Overdosage
There is no specific antidote for ondansetron overdose. Patients should be managed with appropriate supportive therapy. Individual doses as large as 150 mg and total daily dosages (three doses) as large as 252 mg have been administrated intravenously without significant adverse events. These doses are more than 10 times the recommended daily dose. In addition to the adverse events listed above, the following events have been described in the setting of ondansetron.
Overdose: *Sudden blindness* (amaurosis) of 2 to 3 minutes duration plus severe constipation occurred in one patient that was administered 72 mg of ondansetron intravenously as a single dose. Hypotension (and faintness) occurred in another patient that took 48 mg of oral ondansetron. Following infusion of 32 mg over only 4-minute period, a vasovagal episode with transient second-degree heart block was observed. In all instance, the events resolved completely.
Contraindications
Hypersensitivity to any component of the preparation.
Special Precautions
Hypersensitivity reactions have been reported in patients who have exhibited hypersensitivity to other selective 5HT3 receptor antagonists. Very rarely and predominantly with intravenous Ondansetron, transient ECG changes including QT interval prolongation have been reported. Therefore caution should be exercised in patients with cardiac rhythm or conduction disturbances, in patients treated with anti-arrhythmic agents or beta-adrenergic blocking agents and in patients with significant electrolyte disturbances. As ondansetron is known to increase large bowel transit time, patients with signs of subacute intestinal obstruction should be monitored following administration.
Use In Pregnancy & Lactation
Pregnancy: The safety of Ondansetron for use in human pregnancy has not been established. Evaluation of experimental animal studies does not indicate direct or indirect harmful effects with respect to the development of the embryo, or foetus, the course of gestation and peri- and post-natal development. However as animal studies are not always predictive of human response the use of ondansetron in pregnancy is not recommended.
Lactation: Tests have shown that ondansetron passes into the milk of lactating animals. It is therefore recommended that mothers receiving Ondansetron should not breastfeed their babies.
Adverse Reactions
Adverse events are listed below by system organ class and frequency. Frequencies are defined as: very common (≥1/10), common (≥1/100 and <1/10), uncommon ((≥1/1000 and <1/100), rare ((≥11/10000 and <1/1000) and very rare (<1/10000) including isolated reports. Very common, common and uncommon events were generally determined from post marketing spontaneous data.
The following frequencies are estimated at the standard recommended doses of ondansetron according to indication and formulation.
Immune system disorders: Rare: Immediate hypersensitivity reactions sometimes severe, including anaphylaxis.
Nervous system disorders: Very common: Headache. Uncommon: Seizures, movement disorders including extrapyramidal reactions such as dystonic reactions oculogyric crisis and dyskinesia have been observed without definitive evidence of persistent clinical sequelae. Rare: Dizziness during i. v. administration, which in most cases is prevented or resolved by lengthening the infusion period.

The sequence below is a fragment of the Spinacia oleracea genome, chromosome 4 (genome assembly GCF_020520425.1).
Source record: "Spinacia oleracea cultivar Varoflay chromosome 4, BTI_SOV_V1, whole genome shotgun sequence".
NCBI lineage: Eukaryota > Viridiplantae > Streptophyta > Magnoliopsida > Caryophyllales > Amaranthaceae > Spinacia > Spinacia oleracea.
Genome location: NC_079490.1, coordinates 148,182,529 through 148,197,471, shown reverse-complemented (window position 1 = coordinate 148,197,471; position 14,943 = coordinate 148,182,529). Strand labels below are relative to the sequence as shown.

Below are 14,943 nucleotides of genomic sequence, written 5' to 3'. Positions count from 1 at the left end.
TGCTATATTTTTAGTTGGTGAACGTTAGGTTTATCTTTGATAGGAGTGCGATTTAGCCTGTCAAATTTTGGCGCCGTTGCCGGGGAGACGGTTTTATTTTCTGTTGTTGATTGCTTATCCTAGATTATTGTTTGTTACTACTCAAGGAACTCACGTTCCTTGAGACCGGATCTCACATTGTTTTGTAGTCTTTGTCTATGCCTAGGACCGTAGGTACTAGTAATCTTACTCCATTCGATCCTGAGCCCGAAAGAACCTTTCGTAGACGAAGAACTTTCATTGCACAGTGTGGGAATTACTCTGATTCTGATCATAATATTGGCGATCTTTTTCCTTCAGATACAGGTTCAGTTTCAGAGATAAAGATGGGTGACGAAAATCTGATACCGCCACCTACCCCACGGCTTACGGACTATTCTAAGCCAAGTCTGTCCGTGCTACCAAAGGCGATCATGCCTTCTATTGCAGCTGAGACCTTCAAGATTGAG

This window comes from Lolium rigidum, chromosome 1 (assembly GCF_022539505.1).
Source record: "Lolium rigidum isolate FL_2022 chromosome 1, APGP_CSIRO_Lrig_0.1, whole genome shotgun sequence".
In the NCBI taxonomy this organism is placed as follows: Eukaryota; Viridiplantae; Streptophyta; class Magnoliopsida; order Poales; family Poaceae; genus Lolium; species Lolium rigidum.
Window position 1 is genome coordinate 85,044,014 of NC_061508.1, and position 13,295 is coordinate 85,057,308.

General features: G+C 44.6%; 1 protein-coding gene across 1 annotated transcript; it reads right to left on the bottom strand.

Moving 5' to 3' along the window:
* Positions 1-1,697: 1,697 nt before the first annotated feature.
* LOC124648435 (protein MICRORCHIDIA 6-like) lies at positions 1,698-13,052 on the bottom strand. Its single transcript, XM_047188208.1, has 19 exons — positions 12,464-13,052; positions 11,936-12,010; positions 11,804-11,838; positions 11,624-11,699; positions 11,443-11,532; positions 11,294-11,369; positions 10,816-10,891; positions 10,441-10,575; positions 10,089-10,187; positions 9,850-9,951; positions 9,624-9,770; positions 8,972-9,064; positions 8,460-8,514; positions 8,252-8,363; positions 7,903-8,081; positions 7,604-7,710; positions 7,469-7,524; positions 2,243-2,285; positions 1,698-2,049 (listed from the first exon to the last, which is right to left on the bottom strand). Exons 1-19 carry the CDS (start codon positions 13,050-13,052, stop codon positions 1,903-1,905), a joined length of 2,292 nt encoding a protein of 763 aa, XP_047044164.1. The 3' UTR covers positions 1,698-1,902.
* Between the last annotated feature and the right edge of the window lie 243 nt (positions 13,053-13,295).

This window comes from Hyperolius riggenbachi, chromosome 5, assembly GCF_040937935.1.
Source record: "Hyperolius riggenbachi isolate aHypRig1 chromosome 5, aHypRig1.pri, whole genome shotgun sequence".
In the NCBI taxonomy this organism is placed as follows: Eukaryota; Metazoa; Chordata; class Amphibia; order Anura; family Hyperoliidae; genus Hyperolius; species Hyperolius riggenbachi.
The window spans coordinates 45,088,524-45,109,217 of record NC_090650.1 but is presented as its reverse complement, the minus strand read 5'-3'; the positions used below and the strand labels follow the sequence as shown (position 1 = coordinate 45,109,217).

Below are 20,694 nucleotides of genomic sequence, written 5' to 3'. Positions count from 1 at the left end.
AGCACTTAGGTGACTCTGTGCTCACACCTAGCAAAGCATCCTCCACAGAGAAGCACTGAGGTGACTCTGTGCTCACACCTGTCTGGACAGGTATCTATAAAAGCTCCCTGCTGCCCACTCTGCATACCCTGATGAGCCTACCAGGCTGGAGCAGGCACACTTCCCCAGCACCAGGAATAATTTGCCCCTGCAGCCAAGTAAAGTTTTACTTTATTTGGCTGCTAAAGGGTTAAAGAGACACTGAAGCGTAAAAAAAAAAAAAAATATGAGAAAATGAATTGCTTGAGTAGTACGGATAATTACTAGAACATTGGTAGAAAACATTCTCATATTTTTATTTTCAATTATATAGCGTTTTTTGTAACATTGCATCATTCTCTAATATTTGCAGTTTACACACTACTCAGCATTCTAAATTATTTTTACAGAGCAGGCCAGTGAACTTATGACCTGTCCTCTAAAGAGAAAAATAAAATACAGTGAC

Eye disorders: Rare: Transient visual disturbances (eg. Blurred vision) during intravenous administration. The majority of blindness cases reported resolved within 20 minutes. Most patients had received chemotherapeutic agents which included cisplatin. Some cases of transient blindness were reported as cortical in origin.
Cardiac disorders: Uncommon: Arrhythmias, chest pain with or without ST segment depression, bradycardia.
Vascular disorders: Common: Sensation of warmth or flushing. Uncommon: Hypotension.
Respiratory, thoracic and mediastinal disorders: Uncommon: Hiccups.
Gastrointestinal disorders: Common: Constipation.
Hepatobiliary disorders: Uncommon: Asymptomatic increases in liver function tests. These events were observed commonly in patients receiving chemotherapy with cisplatin.
General disorders and administration site conditions: Common: Local i.v. injection site reactions.
Drug Interactions
There is no evidence that ondansetron either induces or inhibits the metabolism of other drugs commonly co-administered with it. Specific studies have shown that there are no pharmacokinetic interactions when ondansetron is administered with alcohol, temazepam, furosemide, tramadol, or propofol. Ondansetron is metabolized by multiple hepatic cytochrome P-450 enzymes: CYP 3A4, CYP2D6 AND CYP1A2. Due to the multiplicity of metabolic enzymes capable of metabolizing ondansetron, enzyme inhibition or reduced activity of one enzyme (e.g. CYP2D6 genetic deficiency) is normally compensated by other enzymes and should result in little or no significant change in overall ondansetron clearance or dose requirement. Phenytoin, Carbamazepine and Rifampicin: In patients treated with potent inducers of CYP3A4 (i.e. phenytoin, carbamazepine, and rifampicin), the oral clearance of ondansetron was increased and ondansetron blood concentration were decreased. Tramadol: Data from small studies indicate that ondansetron may reduce the analgesic effect of tramadol.
Storage
Store between 2°C to 30°C. Protect from light.
ATC Classification
A04AA01 - ondansetron ; Belongs to the class of serotonin (5HT3) antagonists. Used for the prevention of nausea and vomiting.
Presentation/Packing
Soln for inj (amp) 2mg/mL x 2 mL x 5's, 4 mL x 5's.